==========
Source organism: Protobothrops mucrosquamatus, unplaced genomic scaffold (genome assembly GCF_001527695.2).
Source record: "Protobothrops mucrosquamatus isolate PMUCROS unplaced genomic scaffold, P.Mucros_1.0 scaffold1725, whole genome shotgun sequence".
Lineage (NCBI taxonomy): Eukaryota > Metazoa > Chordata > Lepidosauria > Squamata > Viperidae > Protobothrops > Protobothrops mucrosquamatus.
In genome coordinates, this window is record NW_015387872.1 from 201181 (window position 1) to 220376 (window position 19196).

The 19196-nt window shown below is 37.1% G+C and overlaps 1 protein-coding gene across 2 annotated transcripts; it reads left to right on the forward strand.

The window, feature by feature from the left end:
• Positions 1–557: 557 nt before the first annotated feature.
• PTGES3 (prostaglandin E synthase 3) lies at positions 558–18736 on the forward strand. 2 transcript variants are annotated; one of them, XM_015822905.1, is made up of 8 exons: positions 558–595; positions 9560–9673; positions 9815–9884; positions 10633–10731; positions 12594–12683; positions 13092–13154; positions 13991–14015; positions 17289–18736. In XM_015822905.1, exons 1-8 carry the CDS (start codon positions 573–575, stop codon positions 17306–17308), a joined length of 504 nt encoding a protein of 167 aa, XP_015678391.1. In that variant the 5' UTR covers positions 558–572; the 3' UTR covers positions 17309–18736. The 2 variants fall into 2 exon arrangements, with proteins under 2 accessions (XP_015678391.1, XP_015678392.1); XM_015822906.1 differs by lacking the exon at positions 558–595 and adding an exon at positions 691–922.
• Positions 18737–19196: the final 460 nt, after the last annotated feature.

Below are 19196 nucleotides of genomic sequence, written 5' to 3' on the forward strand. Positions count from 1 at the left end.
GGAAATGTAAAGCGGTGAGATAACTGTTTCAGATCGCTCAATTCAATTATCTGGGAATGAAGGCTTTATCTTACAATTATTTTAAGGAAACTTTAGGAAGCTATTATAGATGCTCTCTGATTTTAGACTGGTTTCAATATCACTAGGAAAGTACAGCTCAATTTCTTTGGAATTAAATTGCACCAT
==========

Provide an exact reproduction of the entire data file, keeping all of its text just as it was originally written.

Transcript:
Source organism: Protobothrops mucrosquamatus, unplaced genomic scaffold (genome assembly GCF_001527695.2).
Source record: "Protobothrops mucrosquamatus isolate PMUCROS unplaced genomic scaffold, P.Mucros_1.0 scaffold1725, whole genome shotgun sequence".
Lineage (NCBI taxonomy): Eukaryota > Metazoa > Chordata > Lepidosauria > Squamata > Viperidae > Protobothrops > Protobothrops mucrosquamatus.
In genome coordinates, this window is record NW_015387872.1 from 201181 (window position 1) to 220376 (window position 19196).

The 19196-nt window shown below is 37.1% G+C and overlaps 1 protein-coding gene across 2 annotated transcripts; it reads left to right on the forward strand.

The window, feature by feature from the left end:
• Positions 1–557: 557 nt before the first annotated feature.
• PTGES3 (prostaglandin E synthase 3) lies at positions 558–18736 on the forward strand. 2 transcript variants are annotated; one of them, XM_015822905.1, is made up of 8 exons: positions 558–595; positions 9560–9673; positions 9815–9884; positions 10633–10731; positions 12594–12683; positions 13092–13154; positions 13991–14015; positions 17289–18736. In XM_015822905.1, exons 1-8 carry the CDS (start codon positions 573–575, stop codon positions 17306–17308), a joined length of 504 nt encoding a protein of 167 aa, XP_015678391.1. In that variant the 5' UTR covers positions 558–572; the 3' UTR covers positions 17309–18736. The 2 variants fall into 2 exon arrangements, with proteins under 2 accessions (XP_015678391.1, XP_015678392.1); XM_015822906.1 differs by lacking the exon at positions 558–595 and adding an exon at positions 691–922.
• Positions 18737–19196: the final 460 nt, after the last annotated feature.

Below are 19196 nucleotides of genomic sequence, written 5' to 3' on the forward strand. Positions count from 1 at the left end.
GGAAATGTAAAGCGGTGAGATAACTGTTTCAGATCGCTCAATTCAATTATCTGGGAATGAAGGCTTTATCTTACAATTATTTTAAGGAAACTTTAGGAAGCTATTATAGATGCTCTCTGATTTTAGACTGGTTTCAATATCACTAGGAAAGTACAGCTCAATTTCTTTGGAATTAAATTGCACCAT